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Columbia Missourian

Missouri's Updike ends outstanding year with trip to national gymnastics championships

By Colin Gambaro
April 19, 2012 | 9:08 p.m. CDT
Rachel Updike, a freshman on the Missouri gymnastics team, performs her balance beam routine Sunday against Iowas State. Updike won the vault with a 9.90 and also claimed the title on the balance beam with a personal-best 9.85. She also won the floor exercise.

DULUTH, GA. — Rob Drass knew Rachel Updike would contribute to the Missouri gymnastics team this season.

However, what the Tigers head coach didn’t know was how special Updike’s season would be.

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Updike, a freshman from Olathe, Kan., set a Big 12 Conference record by winning nine Big 12 Gymnastics Newcomer of the Week awards and at the end of the regular season was named to the All-Big 12 Gymnastics Team on vault and floor exercise.

At the NCAA regional competition Tuesday in Fayetteville, Ark., Updike advanced as an individual to the NCAA national championships in Duluth, Ga., which will start on Friday. With a sixth-place finish, Updike earned the final berth in the all-around competition, making her the eighth gymnast from the Missouri program to qualify for the championships as an individual.

“Coming in, I thought she would deliver some of the routines she has delivered throughout the season,” Drass said. “However, I didn’t know how much consistency she would be able to do it with, and she has just been automatic.”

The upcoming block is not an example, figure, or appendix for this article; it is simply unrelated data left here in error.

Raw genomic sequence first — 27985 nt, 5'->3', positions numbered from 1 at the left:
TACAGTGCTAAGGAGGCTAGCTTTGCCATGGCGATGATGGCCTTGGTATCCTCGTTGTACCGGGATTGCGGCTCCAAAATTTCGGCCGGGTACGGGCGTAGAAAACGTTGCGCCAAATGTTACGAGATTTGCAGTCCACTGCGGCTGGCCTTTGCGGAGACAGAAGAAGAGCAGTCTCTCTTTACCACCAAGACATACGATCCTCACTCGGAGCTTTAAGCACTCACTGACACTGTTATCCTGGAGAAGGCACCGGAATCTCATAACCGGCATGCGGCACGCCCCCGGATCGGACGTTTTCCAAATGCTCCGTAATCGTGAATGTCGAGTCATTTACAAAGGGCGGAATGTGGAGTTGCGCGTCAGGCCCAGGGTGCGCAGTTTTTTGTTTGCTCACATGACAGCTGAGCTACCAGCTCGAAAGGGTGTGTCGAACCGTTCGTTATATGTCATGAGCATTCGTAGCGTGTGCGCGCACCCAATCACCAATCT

Drass said it usually takes a gymnast a year or two to become consistent in collegiate competition. Updike, however, wasted little time showing her coach what she could do. In the first meet of the season against Iowa State, Updike won the vault, balance beam and floor exercise posting a 9.85 or better on all three of the events.

From there, Updike never slowed down, gaining the confidence of her teammates and the Tigers' coaching staff. Drass rewarded Updike’s performance by promoting her to the all-around competition by the end of the season. 

Drass said that as the season progressed, Updike began to become a leader on the team with her performances in the gym and during meets.

“I think naturally the athletes who are doing more on the team are looked to as natural leaders,” Drass said. “As Rachel has come from a three-event specialist to and all-arounder, there is more and more focus on her and with that comes a leadership role.”

However, Drass hopes Updike’s experience this weekend at the national championships will help her take her leadership role to the next level next season.

“Having been here as an individual, I hope that will refuel her to be here with her team next year,” Drass said. “She will know the kinds of skills and the things we need to do by watching the teams that are here to help get our team here next year.”

As for Updike’s performance this weekend, Drass is eager to see how she stacks up against the best collegiate gymnasts in the country.

“We’d like to go out and hit all four events,” Drass said. “If she does that, we may come home with an honor or two.”

No matter the results, though, Drass said next season holds even more promise if Updike can establish herself as a leader.

“The only way she gets that role is by being consistent,” Drass said. “With her consistency comes the team's confidence and with the team’s confidence comes better performances from everybody.”